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Psoriasis treatment: Synthetic vitamin D


Also known as vitamin D analogues

This prescription medicine has been used in Europe since the 1990s to treat psoriasis. Later, the US Food and Drug Administration (FDA) approved it for psoriasis. 

Why dermatologists prescribe synthetic vitamin D to treat psoriasis

Synthetic vitamin D can:

  • Slow rapidly growing skin cells

  • Flatten thick psoriasis

  • Remove scale

  • Treat nail psoriasis

  • Treat scalp psoriasis

Safety and effectiveness

  • Synthetic vitamin D is considered safe for most patients, including children

  • It clears psoriasis in some patients, including patients who have scalp psoriasis

  • Most people notice an improvement after using it for two weeks

  • If a patient needs stronger medicine, synthetic vitamin D can be safely combined with a strong corticosteroid

Studies show that using both tends to be more effective than using either medication alone. 

  • Using both synthetic vitamin D and a corticosteroid can also reduce the possible side effects that come with using a strong corticosteroid

  • The combination can be used for much longer than a strong corticosteroid alone

How to use

It is applied to the psoriasis. Most people apply synthetic vitamin D twice a day.

Use as directed

To avoid possible side effects, it’s important to use this medicine exactly as directed. Using it for longer than directed can lead to serious side effects.

Possible side effects

When applying synthetic vitamin D to treat psoriasis, the most common side effects are: 

  • Irritated skin

  • Burning

  • Itching

  • Swelling

  • Peeling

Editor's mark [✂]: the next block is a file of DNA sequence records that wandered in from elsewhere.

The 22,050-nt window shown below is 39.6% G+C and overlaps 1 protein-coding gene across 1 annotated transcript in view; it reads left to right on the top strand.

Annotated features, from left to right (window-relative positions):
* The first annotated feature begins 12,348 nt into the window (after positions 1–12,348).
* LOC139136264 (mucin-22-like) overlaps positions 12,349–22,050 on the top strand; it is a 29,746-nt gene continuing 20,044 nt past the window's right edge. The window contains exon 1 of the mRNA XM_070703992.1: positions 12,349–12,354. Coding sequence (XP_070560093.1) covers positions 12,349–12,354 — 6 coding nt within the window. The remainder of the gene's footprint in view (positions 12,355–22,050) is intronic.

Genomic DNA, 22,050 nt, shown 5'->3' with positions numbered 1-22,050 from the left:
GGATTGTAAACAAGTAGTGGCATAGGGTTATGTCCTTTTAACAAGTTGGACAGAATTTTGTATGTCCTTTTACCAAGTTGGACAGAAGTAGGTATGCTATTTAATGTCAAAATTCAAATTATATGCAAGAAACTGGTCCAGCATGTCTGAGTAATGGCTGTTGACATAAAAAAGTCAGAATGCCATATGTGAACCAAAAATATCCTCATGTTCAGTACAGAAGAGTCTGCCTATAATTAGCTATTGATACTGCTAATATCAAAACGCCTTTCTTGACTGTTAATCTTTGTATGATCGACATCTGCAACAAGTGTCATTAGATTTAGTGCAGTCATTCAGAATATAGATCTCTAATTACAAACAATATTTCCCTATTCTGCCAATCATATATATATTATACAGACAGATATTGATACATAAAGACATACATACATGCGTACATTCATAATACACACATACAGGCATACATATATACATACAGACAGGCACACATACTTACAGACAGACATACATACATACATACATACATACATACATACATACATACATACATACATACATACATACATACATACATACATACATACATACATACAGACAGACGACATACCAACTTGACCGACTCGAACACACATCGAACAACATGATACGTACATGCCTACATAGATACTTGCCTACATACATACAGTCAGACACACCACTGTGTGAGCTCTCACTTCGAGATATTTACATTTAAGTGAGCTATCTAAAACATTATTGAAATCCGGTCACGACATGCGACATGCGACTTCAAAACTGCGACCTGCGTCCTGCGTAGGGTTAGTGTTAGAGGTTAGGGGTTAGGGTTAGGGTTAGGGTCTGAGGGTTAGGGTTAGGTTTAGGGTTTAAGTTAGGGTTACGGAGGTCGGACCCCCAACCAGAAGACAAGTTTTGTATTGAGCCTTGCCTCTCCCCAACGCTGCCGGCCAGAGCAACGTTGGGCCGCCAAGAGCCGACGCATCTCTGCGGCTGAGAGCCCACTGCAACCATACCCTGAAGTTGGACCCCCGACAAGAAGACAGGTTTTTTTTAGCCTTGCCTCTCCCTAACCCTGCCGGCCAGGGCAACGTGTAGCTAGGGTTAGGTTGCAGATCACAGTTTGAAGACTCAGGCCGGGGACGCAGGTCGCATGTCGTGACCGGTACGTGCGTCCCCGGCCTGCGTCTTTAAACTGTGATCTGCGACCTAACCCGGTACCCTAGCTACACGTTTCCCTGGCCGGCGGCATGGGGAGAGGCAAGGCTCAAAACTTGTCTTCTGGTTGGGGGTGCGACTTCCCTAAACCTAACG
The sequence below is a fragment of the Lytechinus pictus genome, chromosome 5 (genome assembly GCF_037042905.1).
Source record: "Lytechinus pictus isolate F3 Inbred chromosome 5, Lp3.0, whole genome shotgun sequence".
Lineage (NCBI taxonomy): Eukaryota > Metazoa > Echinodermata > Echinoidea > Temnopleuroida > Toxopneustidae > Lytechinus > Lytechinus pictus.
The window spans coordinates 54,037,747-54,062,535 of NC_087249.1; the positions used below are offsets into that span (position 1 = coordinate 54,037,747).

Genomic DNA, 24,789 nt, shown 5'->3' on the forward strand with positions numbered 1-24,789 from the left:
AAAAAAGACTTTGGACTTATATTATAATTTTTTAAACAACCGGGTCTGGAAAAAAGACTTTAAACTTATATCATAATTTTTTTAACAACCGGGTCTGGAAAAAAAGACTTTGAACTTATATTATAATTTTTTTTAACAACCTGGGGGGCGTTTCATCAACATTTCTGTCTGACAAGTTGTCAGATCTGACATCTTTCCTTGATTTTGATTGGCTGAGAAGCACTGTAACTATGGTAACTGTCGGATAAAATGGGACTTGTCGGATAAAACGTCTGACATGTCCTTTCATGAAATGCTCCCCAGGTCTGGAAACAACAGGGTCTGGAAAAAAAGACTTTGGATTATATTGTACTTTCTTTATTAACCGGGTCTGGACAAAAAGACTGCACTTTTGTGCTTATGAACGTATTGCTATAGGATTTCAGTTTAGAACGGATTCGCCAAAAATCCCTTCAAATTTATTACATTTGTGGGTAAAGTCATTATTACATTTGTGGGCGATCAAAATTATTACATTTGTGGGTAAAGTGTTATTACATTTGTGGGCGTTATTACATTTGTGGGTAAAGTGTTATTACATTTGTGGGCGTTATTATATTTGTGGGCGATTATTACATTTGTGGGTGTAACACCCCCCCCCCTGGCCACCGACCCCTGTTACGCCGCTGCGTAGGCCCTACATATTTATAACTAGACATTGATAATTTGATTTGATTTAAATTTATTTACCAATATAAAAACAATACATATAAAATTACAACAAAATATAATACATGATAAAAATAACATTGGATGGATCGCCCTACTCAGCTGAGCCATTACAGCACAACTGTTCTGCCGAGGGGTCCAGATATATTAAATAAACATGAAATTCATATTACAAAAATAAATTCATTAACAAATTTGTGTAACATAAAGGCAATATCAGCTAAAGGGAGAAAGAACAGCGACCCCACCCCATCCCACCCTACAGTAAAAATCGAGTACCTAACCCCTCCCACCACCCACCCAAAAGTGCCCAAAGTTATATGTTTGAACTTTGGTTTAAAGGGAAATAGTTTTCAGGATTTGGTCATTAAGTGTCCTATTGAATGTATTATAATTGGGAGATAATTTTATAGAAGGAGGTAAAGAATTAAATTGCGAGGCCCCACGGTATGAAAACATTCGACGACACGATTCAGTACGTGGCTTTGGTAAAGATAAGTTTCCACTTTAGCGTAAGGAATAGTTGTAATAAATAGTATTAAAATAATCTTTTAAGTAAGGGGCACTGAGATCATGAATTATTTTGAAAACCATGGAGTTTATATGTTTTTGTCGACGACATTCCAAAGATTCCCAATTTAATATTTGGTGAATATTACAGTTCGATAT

• Dryness

  • Redness

These side effects tend to go away as patients continue to use the medicine.  Side effects that are more serious include a medical condition called hypercalcemia. This means you have too much calcium in your blood, which can weaken your bones, cause kidney stones, or affect your heart and brain. This risk is low when synthetic vitamin D is used as directed.

What to discuss with your dermatologist

During your next dermatology appointment, be sure to mention if you have any of the following:

  • Side effects

  • Worsening psoriasis

  • You fail to see any change after using the medicine for four to six weeks


References
Cordoro KM. “Management of childhood psoriasis.” Adv Dermatol. 2008;24:125-69.

Feldman SR. “Treatment of psoriasis.” UpToDate 2015 Jul, Wolters Kluwer Health. Last accessed November 2015.

Menter A, Korman NJ, et al. “Guidelines of care for the management of psoriasis and psoriatic arthritis. Section 3. Guidelines of care for the management and treatment of psoriasis with topical therapies.” J Am Acad Dermatol 2009;60:643-59.

U.S. Food and Drug Administration. “Taclonex (calcipotriene and betamethasone dipropionate) ointment.” Posted December 2014. Last accessed January 2016.


All content solely developed by the American Academy of Dermatology.

Supported in part by Novartis.

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